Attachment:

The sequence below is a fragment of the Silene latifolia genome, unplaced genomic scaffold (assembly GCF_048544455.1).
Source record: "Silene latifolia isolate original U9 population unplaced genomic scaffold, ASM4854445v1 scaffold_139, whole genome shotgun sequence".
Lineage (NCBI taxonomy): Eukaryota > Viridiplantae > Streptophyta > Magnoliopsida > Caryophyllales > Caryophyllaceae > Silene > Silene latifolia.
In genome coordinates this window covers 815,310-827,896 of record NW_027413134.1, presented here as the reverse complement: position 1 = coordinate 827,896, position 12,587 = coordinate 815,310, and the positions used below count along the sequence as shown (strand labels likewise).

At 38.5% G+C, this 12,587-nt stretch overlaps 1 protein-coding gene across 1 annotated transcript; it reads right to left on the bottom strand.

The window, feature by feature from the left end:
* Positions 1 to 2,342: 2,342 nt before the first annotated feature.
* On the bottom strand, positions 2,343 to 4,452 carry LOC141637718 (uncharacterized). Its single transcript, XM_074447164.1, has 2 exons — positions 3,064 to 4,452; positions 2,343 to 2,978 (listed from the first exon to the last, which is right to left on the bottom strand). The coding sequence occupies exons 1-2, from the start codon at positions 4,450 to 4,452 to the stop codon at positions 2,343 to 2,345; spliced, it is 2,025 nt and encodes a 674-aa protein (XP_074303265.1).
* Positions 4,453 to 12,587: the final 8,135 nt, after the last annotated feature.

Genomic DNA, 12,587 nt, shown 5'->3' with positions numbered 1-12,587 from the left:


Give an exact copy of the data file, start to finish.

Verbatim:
The sequence below is a fragment of the Silene latifolia genome, unplaced genomic scaffold (assembly GCF_048544455.1).
Source record: "Silene latifolia isolate original U9 population unplaced genomic scaffold, ASM4854445v1 scaffold_139, whole genome shotgun sequence".
Lineage (NCBI taxonomy): Eukaryota > Viridiplantae > Streptophyta > Magnoliopsida > Caryophyllales > Caryophyllaceae > Silene > Silene latifolia.
In genome coordinates this window covers 815,310-827,896 of record NW_027413134.1, presented here as the reverse complement: position 1 = coordinate 827,896, position 12,587 = coordinate 815,310, and the positions used below count along the sequence as shown (strand labels likewise).

At 38.5% G+C, this 12,587-nt stretch overlaps 1 protein-coding gene across 1 annotated transcript; it reads right to left on the bottom strand.

The window, feature by feature from the left end:
* Positions 1 to 2,342: 2,342 nt before the first annotated feature.
* On the bottom strand, positions 2,343 to 4,452 carry LOC141637718 (uncharacterized). Its single transcript, XM_074447164.1, has 2 exons — positions 3,064 to 4,452; positions 2,343 to 2,978 (listed from the first exon to the last, which is right to left on the bottom strand). The coding sequence occupies exons 1-2, from the start codon at positions 4,450 to 4,452 to the stop codon at positions 2,343 to 2,345; spliced, it is 2,025 nt and encodes a 674-aa protein (XP_074303265.1).
* Positions 4,453 to 12,587: the final 8,135 nt, after the last annotated feature.

Genomic DNA, 12,587 nt, shown 5'->3' with positions numbered 1-12,587 from the left: